College of Business
Cute Aggression/in Business /by aliconl
Reviving a Tradition/in Business, Creative Inquiry Program /by creativeinquiry
By Jessica Heron
People often say that there is “something in these hills” — a quote from Joe Sherman’s poem that embodies the way that many cherish Clemson University.
Clemson is a place defined by traditions, both experienced as students and carried on throughout the rest of our lives. Colonel Sandy Edge, a lecturer in the Department of Management, and his Creative Inquiry team developed a project that takes a further look at one of Clemson’s most prominent traditions, prized by graduating seniors and alumni for over a century: the Clemson ring.
The project began when the Clemson Alumni Association approached the Marketing Department about involving students in the development of a new marketing strategy to revive the tradition of purchasing and wearing the Clemson ring.
“In initial discussions with the Alumni Association, we knew that the ring is very, very special,” Edge said. “Now that the Clemson Alumni Association owns, markets and has the total rights to the ring, it’s also an opportunity for revenue interests. They wanted us to go back with a totally unbiased, fresh look and give each area a fresh set of eyes. I don’t think the Alumni Association could have been more excited.”
Creative Inquiry students researched ring sales at Clemson and other universities. They also attended and analyzed Clemson’s Guarding of the Rings and Ring Ceremony held in October.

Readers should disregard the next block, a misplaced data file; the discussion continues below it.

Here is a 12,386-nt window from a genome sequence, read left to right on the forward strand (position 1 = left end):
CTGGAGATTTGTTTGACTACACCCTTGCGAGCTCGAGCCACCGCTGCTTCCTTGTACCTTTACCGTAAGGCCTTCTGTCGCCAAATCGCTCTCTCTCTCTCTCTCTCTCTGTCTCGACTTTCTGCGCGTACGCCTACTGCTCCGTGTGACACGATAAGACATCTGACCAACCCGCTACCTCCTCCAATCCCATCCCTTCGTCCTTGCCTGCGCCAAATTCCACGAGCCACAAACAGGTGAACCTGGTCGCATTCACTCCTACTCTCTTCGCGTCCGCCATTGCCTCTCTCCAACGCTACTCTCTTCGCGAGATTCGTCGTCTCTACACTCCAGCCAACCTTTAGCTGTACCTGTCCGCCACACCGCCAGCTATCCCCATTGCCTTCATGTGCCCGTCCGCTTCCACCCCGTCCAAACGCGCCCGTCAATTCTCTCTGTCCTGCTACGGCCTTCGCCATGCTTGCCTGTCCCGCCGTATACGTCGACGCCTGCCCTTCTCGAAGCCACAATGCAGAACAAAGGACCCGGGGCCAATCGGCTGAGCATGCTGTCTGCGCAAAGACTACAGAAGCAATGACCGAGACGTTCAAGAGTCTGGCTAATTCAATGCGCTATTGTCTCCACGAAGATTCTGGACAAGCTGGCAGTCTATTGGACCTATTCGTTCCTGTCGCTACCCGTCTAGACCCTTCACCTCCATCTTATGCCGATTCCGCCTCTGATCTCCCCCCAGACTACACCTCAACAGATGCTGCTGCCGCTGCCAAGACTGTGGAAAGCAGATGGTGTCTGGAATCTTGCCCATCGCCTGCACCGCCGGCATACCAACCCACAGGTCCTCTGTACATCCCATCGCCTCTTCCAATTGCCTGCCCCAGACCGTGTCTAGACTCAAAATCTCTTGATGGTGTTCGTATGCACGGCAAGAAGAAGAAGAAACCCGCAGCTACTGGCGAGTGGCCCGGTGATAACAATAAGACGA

“The Alumni Association took over the ring within the last two years, and so they’re not really quite sure of what the direction is. That’s where our project fits in,” Creative Inquiry leader Carter McElveen said. “In order to create a good marketing plan, you have to look at where you’ve been. You have to look at the past so that you have an understanding of the past, so you can go forward to the future.”
After reviewing successful and unsuccessful marketing strategies for ring sales across the country and the history of ring sales at Clemson, the students met with the Alumni Association to develop an integrated marketing plan.
“Developing an integrated marketing plan that the students may have to construct once they get to the real world allows students to produce a real world product for a real world project that has definite applications,” Creative Inquiry leader Colonel Ed De Iulio, a lecturer in the Department of Management, said. “It enhances their ability to synthesize all the different pieces and parts of various courses and put them together.”
The Creative Inquiry not only produces a real world product for the Alumni Association, but also functions as a business with a class-elected CEO and designated project teams and managers. Student members of the Creative Inquiry work collaboratively to develop a marketing plan for the Clemson ring.
“It’s about something I’m so passionate about,” class CEO and junior communication studies major Morgan Burns said. “I think it makes it even more interesting and intriguing because I feel like it’s not just a Creative Inquiry that’s personal to me, but personal to my parents who are alumni, and it tangibly affects every student who comes through Clemson’s campus.”
McElveen believes that her love for her alma mater and students was what influenced her to get involved in the project.
“I couldn’t resist getting involved in something that would benefit the students by allowing them to see first-hand how to make a marketing plan and how to improve something they truly care about,” McElveen said. “To me, your ring is your lifelong connection with Clemson and it’s everything: the tradition, all your memories- everything wrapped up into one thing that is Clemson. If I can help make the ring a better part of the tradition here, I want to help do that.”
The success of the Creative Inquiry team was fueled by the students’ enthusiasm to enhance Clemson tradition.
“I’ve never been amongst a group of students who are honestly so passionate,” Burns said. “There is not one person in the class who does less work than another. There isn’t a student who isn’t excited to get dirty and get their hands wet and get excited about it.”
Barbara J. Speziale